given multiple telemetry location points for a single turtle, only one wetland was used as an
Table 2. Potential habitat levels assigned to the resulting habitat scores.
Habitat Suitability Score
Habitat Suitability Level
Very High
4. Results
4.1. Wetland and Within Wetland Habitat Attribute Classification
Wetland mapping identified 693 wetlands in the study area. From all known sources (as described
earlier), only 383 wetlands and open water bodies had been previously mapped. The high-resolution
orthophotos and the processing methods used in this research were able to identify wetlands/water
bodies that were probably smaller than the minimum mapping unit or resolution of previous mapping
efforts. Of the 693 classified wetlands, 133 were smaller than 100 m². These were removed from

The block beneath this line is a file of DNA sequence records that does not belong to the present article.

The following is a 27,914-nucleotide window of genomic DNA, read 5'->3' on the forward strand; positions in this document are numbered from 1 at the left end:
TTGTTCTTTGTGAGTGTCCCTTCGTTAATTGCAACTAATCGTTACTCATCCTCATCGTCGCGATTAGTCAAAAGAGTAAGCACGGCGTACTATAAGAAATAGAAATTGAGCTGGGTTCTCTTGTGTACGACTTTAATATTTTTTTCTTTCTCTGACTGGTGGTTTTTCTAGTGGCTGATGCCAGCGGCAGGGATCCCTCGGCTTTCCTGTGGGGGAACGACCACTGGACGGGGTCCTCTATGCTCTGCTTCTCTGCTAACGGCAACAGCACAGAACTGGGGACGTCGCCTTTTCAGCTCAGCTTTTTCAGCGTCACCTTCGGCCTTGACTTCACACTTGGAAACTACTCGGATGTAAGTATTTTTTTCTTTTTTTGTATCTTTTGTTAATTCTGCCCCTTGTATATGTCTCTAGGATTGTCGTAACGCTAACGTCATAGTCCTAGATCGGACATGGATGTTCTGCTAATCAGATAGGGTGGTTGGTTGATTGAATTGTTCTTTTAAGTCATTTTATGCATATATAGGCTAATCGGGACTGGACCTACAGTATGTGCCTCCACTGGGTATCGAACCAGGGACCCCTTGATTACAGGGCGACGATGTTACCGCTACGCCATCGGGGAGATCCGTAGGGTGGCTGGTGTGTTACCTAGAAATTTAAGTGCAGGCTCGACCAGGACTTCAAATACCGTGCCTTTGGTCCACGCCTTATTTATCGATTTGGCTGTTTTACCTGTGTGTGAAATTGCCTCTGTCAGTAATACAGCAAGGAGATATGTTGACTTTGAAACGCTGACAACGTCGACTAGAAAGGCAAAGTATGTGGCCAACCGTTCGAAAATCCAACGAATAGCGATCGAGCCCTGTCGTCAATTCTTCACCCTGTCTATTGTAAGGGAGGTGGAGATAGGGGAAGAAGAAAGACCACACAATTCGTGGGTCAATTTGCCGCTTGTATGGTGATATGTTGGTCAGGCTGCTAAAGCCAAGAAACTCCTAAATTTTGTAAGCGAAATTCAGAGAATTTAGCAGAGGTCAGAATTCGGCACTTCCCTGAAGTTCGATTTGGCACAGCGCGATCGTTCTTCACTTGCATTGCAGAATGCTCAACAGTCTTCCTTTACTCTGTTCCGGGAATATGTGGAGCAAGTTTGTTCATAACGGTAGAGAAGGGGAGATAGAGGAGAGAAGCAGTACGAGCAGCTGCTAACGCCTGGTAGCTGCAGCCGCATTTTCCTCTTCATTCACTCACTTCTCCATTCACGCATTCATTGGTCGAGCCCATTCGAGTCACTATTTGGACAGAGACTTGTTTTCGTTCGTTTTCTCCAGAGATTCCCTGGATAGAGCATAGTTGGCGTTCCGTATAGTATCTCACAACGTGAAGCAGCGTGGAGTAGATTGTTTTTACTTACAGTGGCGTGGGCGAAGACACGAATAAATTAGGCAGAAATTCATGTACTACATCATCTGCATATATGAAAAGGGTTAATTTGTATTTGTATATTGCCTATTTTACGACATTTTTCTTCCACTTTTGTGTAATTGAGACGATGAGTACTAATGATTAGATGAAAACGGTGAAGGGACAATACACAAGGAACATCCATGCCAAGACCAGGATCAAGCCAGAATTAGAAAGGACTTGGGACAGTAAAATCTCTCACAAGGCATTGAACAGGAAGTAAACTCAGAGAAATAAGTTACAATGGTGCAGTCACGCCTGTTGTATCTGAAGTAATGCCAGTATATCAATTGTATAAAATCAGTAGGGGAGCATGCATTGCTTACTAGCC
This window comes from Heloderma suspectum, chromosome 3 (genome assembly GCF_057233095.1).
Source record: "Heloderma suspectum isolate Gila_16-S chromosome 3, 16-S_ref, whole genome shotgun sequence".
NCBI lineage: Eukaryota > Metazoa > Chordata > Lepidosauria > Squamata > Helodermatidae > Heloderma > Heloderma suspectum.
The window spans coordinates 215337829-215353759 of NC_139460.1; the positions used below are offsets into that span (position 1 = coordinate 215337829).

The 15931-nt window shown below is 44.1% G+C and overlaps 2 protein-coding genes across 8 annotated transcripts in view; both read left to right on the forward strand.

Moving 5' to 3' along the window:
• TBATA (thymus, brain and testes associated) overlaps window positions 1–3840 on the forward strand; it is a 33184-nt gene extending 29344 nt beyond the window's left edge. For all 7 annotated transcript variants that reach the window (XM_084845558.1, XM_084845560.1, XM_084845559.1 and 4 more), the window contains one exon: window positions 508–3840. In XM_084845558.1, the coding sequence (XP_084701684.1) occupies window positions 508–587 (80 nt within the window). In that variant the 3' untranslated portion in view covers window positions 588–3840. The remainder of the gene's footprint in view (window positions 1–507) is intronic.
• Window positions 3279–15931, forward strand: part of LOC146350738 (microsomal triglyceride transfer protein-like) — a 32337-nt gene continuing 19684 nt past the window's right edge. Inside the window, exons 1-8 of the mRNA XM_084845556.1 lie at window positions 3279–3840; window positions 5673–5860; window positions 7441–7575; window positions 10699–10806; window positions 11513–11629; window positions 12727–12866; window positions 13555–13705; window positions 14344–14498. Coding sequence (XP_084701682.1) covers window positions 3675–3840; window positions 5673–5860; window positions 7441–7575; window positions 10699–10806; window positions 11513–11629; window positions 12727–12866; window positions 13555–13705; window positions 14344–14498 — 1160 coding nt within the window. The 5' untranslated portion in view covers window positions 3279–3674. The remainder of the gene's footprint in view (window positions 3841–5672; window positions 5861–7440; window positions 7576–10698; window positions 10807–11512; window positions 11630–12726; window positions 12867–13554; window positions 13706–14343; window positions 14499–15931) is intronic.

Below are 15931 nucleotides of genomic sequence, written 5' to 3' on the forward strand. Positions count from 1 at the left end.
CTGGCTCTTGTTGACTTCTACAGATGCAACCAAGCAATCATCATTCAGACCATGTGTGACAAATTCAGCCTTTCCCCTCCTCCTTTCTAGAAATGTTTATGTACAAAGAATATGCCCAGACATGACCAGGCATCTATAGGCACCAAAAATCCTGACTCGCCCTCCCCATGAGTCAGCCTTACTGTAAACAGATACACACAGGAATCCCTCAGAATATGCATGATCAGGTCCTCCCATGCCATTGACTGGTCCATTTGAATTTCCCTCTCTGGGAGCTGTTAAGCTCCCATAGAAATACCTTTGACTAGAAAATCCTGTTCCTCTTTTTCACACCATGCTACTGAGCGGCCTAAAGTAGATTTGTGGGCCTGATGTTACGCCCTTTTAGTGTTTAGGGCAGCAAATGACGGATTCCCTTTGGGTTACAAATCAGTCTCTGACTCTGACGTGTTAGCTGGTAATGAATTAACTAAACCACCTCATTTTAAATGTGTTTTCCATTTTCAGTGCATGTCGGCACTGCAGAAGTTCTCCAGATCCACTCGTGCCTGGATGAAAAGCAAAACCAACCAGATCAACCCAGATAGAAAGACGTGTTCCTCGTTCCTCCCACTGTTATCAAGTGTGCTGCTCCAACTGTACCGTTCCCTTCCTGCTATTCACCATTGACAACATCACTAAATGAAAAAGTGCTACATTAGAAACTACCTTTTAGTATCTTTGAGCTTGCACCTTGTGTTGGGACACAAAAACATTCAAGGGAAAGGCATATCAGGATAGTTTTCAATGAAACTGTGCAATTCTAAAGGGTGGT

further analysis because they were difficult to reliably interpret in the photos so validation was not
possible. They were also below the commonly reported minimum wetland sizes for Blanding’s turtles
(e.g., average 0.18 ha [12]; 11.5 ha [26]). Of the classified wetlands, 82% had wetland vegetation
(5%–50% cover) and 90% had log(s) present, with 59% having more than five logs.
Figure 8 [66] shows an example wetland in the imagery and as its classification for habitat features.
The accuracy assessment for wetlands (Table 3) showed very low error. Seven of the 66 wetland
reference points were misclassified as the Other class and seven of the 455 Other sample points were
misclassified as wetland. The error matrix for the within wetland habitat attributes (Table 4) also
shows very high accuracies for all classes.
Remote Sens. 2012, 4
Figure 8. Orthophoto of a wetland (from the wetland mask) and the resulting classification
of three Blanding’s turtle habitat attributes: water, wetland vegetation, and logs [66].
Table 3. Error matrix for wetland classification.
Reference Interpretation
User’s Accuracy (%)
Wetland 59 7 66 89.4
Producer’s Accuracy (%) 89.4 98.5 Overall Accuracy 97.5%